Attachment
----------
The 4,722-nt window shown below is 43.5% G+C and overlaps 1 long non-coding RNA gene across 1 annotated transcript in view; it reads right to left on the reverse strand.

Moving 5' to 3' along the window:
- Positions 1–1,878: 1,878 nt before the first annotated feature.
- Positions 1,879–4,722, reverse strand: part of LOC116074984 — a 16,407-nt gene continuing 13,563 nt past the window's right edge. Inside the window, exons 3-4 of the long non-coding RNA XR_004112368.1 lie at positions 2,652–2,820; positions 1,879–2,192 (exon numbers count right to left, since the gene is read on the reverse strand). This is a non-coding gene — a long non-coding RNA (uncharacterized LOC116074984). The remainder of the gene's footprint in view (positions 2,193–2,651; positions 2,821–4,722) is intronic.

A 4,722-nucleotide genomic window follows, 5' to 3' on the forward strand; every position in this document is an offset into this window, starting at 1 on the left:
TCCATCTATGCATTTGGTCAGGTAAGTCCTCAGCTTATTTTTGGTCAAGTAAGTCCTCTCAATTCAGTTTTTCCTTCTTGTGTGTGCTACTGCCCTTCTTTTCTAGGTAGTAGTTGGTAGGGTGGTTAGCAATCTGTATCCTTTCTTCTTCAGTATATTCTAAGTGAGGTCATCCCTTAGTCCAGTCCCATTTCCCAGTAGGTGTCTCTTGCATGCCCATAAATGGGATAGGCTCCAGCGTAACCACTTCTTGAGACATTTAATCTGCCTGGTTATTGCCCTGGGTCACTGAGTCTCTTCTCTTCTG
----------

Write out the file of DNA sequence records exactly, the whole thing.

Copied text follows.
The 4,722-nt window shown below is 43.5% G+C and overlaps 1 long non-coding RNA gene across 1 annotated transcript in view; it reads right to left on the reverse strand.

Moving 5' to 3' along the window:
- Positions 1–1,878: 1,878 nt before the first annotated feature.
- Positions 1,879–4,722, reverse strand: part of LOC116074984 — a 16,407-nt gene continuing 13,563 nt past the window's right edge. Inside the window, exons 3-4 of the long non-coding RNA XR_004112368.1 lie at positions 2,652–2,820; positions 1,879–2,192 (exon numbers count right to left, since the gene is read on the reverse strand). This is a non-coding gene — a long non-coding RNA (uncharacterized LOC116074984). The remainder of the gene's footprint in view (positions 2,193–2,651; positions 2,821–4,722) is intronic.

A 4,722-nucleotide genomic window follows, 5' to 3' on the forward strand; every position in this document is an offset into this window, starting at 1 on the left:
TCCATCTATGCATTTGGTCAGGTAAGTCCTCAGCTTATTTTTGGTCAAGTAAGTCCTCTCAATTCAGTTTTTCCTTCTTGTGTGTGCTACTGCCCTTCTTTTCTAGGTAGTAGTTGGTAGGGTGGTTAGCAATCTGTATCCTTTCTTCTTCAGTATATTCTAAGTGAGGTCATCCCTTAGTCCAGTCCCATTTCCCAGTAGGTGTCTCTTGCATGCCCATAAATGGGATAGGCTCCAGCGTAACCACTTCTTGAGACATTTAATCTGCCTGGTTATTGCCCTGGGTCACTGAGTCTCTTCTCTTCTG